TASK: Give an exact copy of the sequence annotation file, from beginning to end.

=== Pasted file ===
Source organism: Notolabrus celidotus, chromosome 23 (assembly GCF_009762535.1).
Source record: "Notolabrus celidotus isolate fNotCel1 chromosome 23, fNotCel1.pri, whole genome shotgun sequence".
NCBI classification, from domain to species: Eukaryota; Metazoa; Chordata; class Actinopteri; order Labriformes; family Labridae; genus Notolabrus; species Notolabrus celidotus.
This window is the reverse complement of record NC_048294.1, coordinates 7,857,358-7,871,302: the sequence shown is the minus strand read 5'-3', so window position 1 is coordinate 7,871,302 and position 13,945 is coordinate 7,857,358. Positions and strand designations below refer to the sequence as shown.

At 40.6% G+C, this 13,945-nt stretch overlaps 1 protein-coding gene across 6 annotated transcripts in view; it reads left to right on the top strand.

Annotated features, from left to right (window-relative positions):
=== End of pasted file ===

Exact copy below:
Source organism: Notolabrus celidotus, chromosome 23 (assembly GCF_009762535.1).
Source record: "Notolabrus celidotus isolate fNotCel1 chromosome 23, fNotCel1.pri, whole genome shotgun sequence".
NCBI classification, from domain to species: Eukaryota; Metazoa; Chordata; class Actinopteri; order Labriformes; family Labridae; genus Notolabrus; species Notolabrus celidotus.
This window is the reverse complement of record NC_048294.1, coordinates 7,857,358-7,871,302: the sequence shown is the minus strand read 5'-3', so window position 1 is coordinate 7,871,302 and position 13,945 is coordinate 7,857,358. Positions and strand designations below refer to the sequence as shown.

At 40.6% G+C, this 13,945-nt stretch overlaps 1 protein-coding gene across 6 annotated transcripts in view; it reads left to right on the top strand.

Annotated features, from left to right (window-relative positions):